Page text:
Book Review: 'In the Eye of the Storm: Modernism in Ukraine, 1900–1930s'
In the Eye of the Storm: Modernism in Ukraine,1900–1930s published by Thames & Hudson accompanies an exhibition which is currently at the Thyssen-Bornemisza National Museum in Madrid and moves to Museum Ludwig in Cologne in June.
Co-edited by Konstantin Akinsha, Katia Denysova and Olena Kashuba-Volvach, this handsome book presents the ground-breaking art produced in Ukraine by artists including Alexander Archipenko, Oleksandr Bohomazov, Mykhailo Boichuk, Sonia Delaunay and Alexandra Exter in the early 20th century against the backdrop of war, revolution and sovietization.
Sixteen generously illustrated, individually authored essays examine the influences (modern, folk, European, Russian); experimentation; and search for a national identity that characterise early 20th-century Ukrainian art. Compelling profiles of Alexandra Exter, Oleksandr Bohomazov, Oleksandr Khvostenko-Khvostov, and others underline how instrumental these artists were in spreading the modernist spirit.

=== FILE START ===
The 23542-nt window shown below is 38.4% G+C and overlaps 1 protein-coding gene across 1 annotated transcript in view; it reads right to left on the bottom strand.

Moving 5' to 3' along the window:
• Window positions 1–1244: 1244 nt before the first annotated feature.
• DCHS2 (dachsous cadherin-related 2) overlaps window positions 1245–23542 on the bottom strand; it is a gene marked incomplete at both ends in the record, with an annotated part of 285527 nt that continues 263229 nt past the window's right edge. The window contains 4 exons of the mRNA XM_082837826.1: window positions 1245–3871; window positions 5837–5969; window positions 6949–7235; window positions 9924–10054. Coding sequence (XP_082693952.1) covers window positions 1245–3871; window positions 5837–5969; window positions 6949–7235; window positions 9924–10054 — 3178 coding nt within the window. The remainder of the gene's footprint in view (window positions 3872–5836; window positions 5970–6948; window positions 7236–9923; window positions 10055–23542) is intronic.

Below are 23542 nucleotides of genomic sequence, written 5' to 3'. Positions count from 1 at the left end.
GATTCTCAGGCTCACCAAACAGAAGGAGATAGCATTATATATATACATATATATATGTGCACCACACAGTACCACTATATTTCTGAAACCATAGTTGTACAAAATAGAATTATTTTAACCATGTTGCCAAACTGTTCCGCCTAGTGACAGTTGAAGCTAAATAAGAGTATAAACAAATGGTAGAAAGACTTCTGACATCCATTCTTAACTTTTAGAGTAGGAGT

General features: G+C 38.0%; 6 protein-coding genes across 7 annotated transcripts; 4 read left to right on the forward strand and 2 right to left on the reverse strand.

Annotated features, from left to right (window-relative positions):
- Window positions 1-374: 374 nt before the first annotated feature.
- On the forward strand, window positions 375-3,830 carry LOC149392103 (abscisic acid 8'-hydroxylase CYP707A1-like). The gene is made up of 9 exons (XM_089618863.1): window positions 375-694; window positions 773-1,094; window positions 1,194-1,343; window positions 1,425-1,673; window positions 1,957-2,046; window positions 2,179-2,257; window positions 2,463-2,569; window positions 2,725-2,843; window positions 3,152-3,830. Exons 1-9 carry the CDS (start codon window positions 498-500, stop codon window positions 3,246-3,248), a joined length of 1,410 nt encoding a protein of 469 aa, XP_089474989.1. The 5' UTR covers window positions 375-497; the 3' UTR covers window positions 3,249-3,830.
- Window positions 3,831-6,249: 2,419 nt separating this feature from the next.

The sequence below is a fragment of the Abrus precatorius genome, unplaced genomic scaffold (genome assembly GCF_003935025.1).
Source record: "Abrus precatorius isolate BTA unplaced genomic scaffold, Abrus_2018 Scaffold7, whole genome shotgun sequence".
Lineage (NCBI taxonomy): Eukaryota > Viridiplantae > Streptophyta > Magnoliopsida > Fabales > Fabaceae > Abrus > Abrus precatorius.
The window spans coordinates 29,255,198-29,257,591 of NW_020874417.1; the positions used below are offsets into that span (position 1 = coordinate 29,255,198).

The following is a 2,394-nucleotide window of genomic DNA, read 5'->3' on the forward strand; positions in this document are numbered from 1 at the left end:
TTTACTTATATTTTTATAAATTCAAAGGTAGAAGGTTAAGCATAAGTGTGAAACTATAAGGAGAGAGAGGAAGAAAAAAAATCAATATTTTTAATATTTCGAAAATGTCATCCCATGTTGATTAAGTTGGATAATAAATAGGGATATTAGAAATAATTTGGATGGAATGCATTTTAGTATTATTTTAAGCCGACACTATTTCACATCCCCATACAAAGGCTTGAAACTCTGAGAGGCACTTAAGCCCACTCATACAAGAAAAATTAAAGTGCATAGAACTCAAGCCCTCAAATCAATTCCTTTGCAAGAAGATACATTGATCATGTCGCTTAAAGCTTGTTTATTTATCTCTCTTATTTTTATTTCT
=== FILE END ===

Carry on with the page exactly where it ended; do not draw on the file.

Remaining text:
The book is structured into four sections focusing on the three cultural centre of Kyiv, Kharkiv and Odesa. A final section of essays explores the Aftermath of this incredible period of Ukrainian creativity through the work of Ukrainian emigrés including Sonia Delaunay and Archipenko and through the Ukrainian art exhibited at the 1928 Venice Biennale.
At the heart of the book, there is a plate section with large scale crisp illustrations of artworks. The book is rounded out by Picture Credits and an Index.
This is the most comprehensive survey of Ukrainian modern art to date. The book brings to life an astonishing period of creativity in Ukraine and all the movements it encompassed, all at a time of unimaginable political upheaval. With Russia once again embarked on a devastating mission to erase Ukrainian identity and culture, this important book and the exhibition it accompanies takes on a rare moral significance.
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Take a look inside the book